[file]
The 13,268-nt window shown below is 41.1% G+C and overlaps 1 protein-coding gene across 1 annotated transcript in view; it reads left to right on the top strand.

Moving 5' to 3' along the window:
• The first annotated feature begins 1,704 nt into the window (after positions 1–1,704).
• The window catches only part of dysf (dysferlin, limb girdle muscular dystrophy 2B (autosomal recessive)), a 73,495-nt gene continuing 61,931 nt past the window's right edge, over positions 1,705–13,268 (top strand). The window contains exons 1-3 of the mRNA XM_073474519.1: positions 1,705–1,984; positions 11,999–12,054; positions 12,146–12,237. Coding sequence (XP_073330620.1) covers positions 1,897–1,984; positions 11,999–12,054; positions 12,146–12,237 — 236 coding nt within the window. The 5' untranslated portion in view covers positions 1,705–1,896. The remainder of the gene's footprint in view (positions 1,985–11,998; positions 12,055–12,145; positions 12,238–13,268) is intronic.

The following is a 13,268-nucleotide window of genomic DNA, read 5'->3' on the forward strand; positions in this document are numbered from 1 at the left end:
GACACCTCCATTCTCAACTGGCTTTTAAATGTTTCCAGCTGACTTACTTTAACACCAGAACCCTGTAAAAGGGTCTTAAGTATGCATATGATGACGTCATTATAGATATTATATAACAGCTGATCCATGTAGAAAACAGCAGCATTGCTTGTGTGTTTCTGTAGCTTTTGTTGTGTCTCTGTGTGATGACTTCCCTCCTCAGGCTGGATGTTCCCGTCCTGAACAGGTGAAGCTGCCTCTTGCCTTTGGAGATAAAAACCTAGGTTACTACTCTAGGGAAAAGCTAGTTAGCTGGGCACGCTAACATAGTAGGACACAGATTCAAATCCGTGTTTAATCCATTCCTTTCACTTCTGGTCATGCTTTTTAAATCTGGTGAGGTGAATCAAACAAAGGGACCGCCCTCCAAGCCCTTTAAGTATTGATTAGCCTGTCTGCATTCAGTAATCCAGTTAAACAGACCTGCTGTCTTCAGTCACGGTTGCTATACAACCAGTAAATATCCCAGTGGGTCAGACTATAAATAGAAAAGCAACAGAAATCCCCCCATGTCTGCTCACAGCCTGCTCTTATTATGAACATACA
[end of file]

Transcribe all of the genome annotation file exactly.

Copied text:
The 13,268-nt window shown below is 41.1% G+C and overlaps 1 protein-coding gene across 1 annotated transcript in view; it reads left to right on the top strand.

Moving 5' to 3' along the window:
• The first annotated feature begins 1,704 nt into the window (after positions 1–1,704).
• The window catches only part of dysf (dysferlin, limb girdle muscular dystrophy 2B (autosomal recessive)), a 73,495-nt gene continuing 61,931 nt past the window's right edge, over positions 1,705–13,268 (top strand). The window contains exons 1-3 of the mRNA XM_073474519.1: positions 1,705–1,984; positions 11,999–12,054; positions 12,146–12,237. Coding sequence (XP_073330620.1) covers positions 1,897–1,984; positions 11,999–12,054; positions 12,146–12,237 — 236 coding nt within the window. The 5' untranslated portion in view covers positions 1,705–1,896. The remainder of the gene's footprint in view (positions 1,985–11,998; positions 12,055–12,145; positions 12,238–13,268) is intronic.

The following is a 13,268-nucleotide window of genomic DNA, read 5'->3' on the forward strand; positions in this document are numbered from 1 at the left end:
GACACCTCCATTCTCAACTGGCTTTTAAATGTTTCCAGCTGACTTACTTTAACACCAGAACCCTGTAAAAGGGTCTTAAGTATGCATATGATGACGTCATTATAGATATTATATAACAGCTGATCCATGTAGAAAACAGCAGCATTGCTTGTGTGTTTCTGTAGCTTTTGTTGTGTCTCTGTGTGATGACTTCCCTCCTCAGGCTGGATGTTCCCGTCCTGAACAGGTGAAGCTGCCTCTTGCCTTTGGAGATAAAAACCTAGGTTACTACTCTAGGGAAAAGCTAGTTAGCTGGGCACGCTAACATAGTAGGACACAGATTCAAATCCGTGTTTAATCCATTCCTTTCACTTCTGGTCATGCTTTTTAAATCTGGTGAGGTGAATCAAACAAAGGGACCGCCCTCCAAGCCCTTTAAGTATTGATTAGCCTGTCTGCATTCAGTAATCCAGTTAAACAGACCTGCTGTCTTCAGTCACGGTTGCTATACAACCAGTAAATATCCCAGTGGGTCAGACTATAAATAGAAAAGCAACAGAAATCCCCCCATGTCTGCTCACAGCCTGCTCTTATTATGAACATACA